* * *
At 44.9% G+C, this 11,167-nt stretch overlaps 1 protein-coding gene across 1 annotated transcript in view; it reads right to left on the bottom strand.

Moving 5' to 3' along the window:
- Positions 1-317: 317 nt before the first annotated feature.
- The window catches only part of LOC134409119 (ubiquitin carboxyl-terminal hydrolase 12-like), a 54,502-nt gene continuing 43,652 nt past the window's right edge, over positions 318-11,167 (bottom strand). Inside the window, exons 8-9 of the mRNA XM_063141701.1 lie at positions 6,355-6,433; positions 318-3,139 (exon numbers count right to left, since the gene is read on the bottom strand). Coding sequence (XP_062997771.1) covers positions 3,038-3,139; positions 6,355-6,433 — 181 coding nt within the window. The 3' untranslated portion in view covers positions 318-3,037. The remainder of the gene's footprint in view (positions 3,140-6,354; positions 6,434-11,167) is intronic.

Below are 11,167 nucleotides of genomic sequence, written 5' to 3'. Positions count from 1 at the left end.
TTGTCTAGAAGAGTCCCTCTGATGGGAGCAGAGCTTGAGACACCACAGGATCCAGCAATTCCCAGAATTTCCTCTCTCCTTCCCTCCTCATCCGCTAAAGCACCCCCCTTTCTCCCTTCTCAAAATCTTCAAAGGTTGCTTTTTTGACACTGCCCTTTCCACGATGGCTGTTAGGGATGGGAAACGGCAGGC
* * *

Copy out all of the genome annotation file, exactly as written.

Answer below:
At 44.9% G+C, this 11,167-nt stretch overlaps 1 protein-coding gene across 1 annotated transcript in view; it reads right to left on the bottom strand.

Moving 5' to 3' along the window:
- Positions 1-317: 317 nt before the first annotated feature.
- The window catches only part of LOC134409119 (ubiquitin carboxyl-terminal hydrolase 12-like), a 54,502-nt gene continuing 43,652 nt past the window's right edge, over positions 318-11,167 (bottom strand). Inside the window, exons 8-9 of the mRNA XM_063141701.1 lie at positions 6,355-6,433; positions 318-3,139 (exon numbers count right to left, since the gene is read on the bottom strand). Coding sequence (XP_062997771.1) covers positions 3,038-3,139; positions 6,355-6,433 — 181 coding nt within the window. The 3' untranslated portion in view covers positions 318-3,037. The remainder of the gene's footprint in view (positions 3,140-6,354; positions 6,434-11,167) is intronic.

Below are 11,167 nucleotides of genomic sequence, written 5' to 3'. Positions count from 1 at the left end.
TTGTCTAGAAGAGTCCCTCTGATGGGAGCAGAGCTTGAGACACCACAGGATCCAGCAATTCCCAGAATTTCCTCTCTCCTTCCCTCCTCATCCGCTAAAGCACCCCCCTTTCTCCCTTCTCAAAATCTTCAAAGGTTGCTTTTTTGACACTGCCCTTTCCACGATGGCTGTTAGGGATGGGAAACGGCAGGC